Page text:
13 Reasons Why: A Youth Ministry Perspective

13 Reasons Why—suicide

13 Reasons Why…or Why Not?

You’ve seen the various posts on social media. Netflix made a show and teens are watching it.

What to Know

  • It’s not a show about suicide, it’s a show about manipulating people through suicide.
  • It’s not a show for teenagers, its rated MA for Mature Adults, I’ve never met someone who completely fit that description, so it is probably not a show for you. To be clear, I do not recommend this show, but it has become a bit of a cultural phenomenon and parents of teenagers, as well as youth ministers, should be aware of what it is all about. This does not require that you watch it, just like you don’t have to do meth to help a meth addict get to rehab.
  • The show accomplishes what it sets out to do, entertain. The majority of criticism I have seen regarding the show is how it poorly handles certain issues. Here is a list of just a few brought up in the series (and this is only in the first 4 episodes): suicide, depression, bullying, revenge, same-sex attraction, masturbation, voyeurism, alcohol abuse, counseling, forgiveness, and a handful of other topics. Honestly, the one thing it gets right is that it is important to wear a helmet when riding a bike. However, the show is not intended to be a public service announcement for any of these things. We cannot honestly start going to Netflix or any media for solid counsel for topics such as these. Netflix funded and created the show to sell subscriptions. As far as a Netflix original goes, it’s very well done, especially compared to something like Fuller House.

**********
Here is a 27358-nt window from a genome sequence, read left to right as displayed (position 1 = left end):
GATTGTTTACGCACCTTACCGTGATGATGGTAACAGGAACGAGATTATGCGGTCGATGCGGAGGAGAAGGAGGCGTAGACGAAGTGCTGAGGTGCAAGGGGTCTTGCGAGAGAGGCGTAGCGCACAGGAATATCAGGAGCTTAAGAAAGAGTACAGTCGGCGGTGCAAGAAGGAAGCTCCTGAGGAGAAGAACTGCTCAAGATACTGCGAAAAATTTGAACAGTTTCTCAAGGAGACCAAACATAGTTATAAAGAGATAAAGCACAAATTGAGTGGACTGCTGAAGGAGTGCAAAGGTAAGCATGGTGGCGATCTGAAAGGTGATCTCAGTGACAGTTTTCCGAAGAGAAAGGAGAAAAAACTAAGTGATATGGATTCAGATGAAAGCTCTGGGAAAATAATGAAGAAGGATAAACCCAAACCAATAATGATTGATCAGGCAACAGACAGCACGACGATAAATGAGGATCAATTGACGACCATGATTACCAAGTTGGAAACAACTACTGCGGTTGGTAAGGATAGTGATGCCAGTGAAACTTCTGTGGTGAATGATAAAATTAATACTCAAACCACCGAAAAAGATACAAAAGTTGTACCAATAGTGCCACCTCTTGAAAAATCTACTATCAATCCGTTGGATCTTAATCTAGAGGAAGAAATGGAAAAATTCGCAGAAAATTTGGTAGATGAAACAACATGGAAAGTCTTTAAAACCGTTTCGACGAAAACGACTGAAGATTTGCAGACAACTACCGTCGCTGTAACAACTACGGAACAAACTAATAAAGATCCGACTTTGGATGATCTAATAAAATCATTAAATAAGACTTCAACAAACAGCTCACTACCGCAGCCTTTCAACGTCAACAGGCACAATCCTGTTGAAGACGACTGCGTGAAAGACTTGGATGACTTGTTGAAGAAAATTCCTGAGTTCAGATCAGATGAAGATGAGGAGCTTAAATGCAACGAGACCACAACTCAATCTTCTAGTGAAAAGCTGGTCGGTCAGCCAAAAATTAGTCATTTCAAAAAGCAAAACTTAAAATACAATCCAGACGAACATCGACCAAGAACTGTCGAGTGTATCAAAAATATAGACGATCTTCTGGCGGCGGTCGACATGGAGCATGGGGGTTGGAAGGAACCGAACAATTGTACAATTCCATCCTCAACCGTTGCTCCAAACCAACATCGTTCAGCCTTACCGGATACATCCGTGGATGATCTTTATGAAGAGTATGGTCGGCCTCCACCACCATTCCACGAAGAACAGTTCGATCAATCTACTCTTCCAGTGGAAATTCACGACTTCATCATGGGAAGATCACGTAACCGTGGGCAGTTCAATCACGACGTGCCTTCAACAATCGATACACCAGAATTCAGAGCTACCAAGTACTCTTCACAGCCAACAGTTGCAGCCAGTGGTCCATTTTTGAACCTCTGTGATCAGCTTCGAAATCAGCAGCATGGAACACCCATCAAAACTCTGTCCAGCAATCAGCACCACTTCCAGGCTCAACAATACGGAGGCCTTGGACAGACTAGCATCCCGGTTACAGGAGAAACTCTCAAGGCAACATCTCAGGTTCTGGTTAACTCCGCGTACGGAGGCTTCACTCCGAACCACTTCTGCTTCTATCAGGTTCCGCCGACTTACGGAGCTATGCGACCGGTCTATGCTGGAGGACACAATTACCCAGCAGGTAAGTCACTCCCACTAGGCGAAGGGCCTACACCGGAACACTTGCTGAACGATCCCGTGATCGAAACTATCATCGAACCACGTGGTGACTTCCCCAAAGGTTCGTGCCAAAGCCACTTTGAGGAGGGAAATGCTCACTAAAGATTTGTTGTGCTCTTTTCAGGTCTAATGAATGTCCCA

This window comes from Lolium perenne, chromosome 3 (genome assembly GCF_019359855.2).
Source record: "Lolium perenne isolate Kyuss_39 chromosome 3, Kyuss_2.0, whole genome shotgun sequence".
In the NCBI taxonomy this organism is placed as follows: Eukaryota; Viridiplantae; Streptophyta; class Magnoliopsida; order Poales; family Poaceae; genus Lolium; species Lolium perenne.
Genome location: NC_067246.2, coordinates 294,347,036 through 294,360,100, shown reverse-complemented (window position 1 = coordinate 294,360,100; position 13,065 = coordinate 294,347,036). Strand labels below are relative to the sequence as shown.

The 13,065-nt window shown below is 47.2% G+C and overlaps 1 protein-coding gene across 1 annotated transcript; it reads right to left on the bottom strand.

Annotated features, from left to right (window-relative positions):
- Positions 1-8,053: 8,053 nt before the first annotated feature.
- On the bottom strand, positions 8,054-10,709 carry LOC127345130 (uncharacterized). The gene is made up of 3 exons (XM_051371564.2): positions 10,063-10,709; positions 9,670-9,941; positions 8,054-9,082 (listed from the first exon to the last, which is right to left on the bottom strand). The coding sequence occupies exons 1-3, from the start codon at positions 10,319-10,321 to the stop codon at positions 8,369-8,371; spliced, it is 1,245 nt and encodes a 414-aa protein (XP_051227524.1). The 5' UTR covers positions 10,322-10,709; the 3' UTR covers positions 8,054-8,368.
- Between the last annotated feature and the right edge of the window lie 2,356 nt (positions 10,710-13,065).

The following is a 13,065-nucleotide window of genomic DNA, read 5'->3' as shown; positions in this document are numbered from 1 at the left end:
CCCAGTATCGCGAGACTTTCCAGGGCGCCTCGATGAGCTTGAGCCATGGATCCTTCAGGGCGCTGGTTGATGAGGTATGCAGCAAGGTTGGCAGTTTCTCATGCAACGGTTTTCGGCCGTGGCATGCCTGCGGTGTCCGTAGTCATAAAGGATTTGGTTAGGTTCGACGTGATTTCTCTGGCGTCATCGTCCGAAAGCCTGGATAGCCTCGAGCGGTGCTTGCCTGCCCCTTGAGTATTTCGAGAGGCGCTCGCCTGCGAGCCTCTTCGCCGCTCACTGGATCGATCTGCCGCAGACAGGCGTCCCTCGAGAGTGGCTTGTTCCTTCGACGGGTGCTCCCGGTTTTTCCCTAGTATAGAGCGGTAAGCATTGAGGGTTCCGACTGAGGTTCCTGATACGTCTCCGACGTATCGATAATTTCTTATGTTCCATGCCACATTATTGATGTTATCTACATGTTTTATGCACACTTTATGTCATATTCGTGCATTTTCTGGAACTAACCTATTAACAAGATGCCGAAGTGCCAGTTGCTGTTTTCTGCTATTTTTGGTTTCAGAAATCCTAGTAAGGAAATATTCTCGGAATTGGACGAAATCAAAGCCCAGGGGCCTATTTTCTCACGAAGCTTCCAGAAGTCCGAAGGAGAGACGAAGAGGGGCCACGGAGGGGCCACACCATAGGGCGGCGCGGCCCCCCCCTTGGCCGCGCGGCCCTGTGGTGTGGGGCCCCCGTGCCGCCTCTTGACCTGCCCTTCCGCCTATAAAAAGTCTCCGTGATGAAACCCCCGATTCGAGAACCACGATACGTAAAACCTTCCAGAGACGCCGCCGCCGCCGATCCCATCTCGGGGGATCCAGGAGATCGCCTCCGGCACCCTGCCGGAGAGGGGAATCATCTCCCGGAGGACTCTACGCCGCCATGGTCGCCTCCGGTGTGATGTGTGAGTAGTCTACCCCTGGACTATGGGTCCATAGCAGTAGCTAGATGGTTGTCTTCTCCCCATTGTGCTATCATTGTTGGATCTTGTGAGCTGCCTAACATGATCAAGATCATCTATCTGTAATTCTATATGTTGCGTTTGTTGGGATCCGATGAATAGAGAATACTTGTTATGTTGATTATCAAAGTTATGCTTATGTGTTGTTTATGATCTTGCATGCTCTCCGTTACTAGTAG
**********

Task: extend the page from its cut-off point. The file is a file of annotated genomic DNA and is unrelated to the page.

• It truly showcases a key aspect of teen culture, namely, that High School Is Brutal.
  • Lots of teens are watching it. Most binge-watch it in just a few days. There are some teens who haven’t seen it, but they know about it. This piece is the one that matters; this reality is the one reason I am thankful for this show.

You Can Start a Meaningful Dialogue

Parents, youth ministers, teachers, and coaches should talk to teens about this show. Ask them what they thought about it. What they felt it got right, and what they felt it got wrong. In no time at all, you will be having a deep conversation about real issues that teens rarely have with adults. Ask them if they’ve ever been bullied, or struggled with depression. Odds are that if they haven’t, that they know someone who has. Ask them if people seek out revenge in their communities. Ask them these questions and then listen. The story of 13 Reasons will be a pathway into their stories, their school hallways, and their hearts. In fact, if you haven’t seen the show, you might be even better equipped to listen, as they would have to explain the show from their perspective.

In no time at all, you will be having a deep conversation about real issues that teens rarely have with adults.

Listen and Then Equip Them

Life is difficult. And, society has not done a good job at forming people with the emotional maturity to deal with some of these things. Equip them with the knowledge that God has a plan for their life, that forgiveness and mercy should come before bitterness or revenge, and that adults, especially parents, live to see the younger generation succeed. 13 Reasons Why can be a pathway to sharing the good news of the Gospel.

Pray for those who struggle with any of the issues brought up in this show. High School, like life, can feel terribly lonely at times. Our hope will never be in a show, but only in Jesus Christ.

Here are some helpful links to dig more into Catholic Resources surrounding the show.

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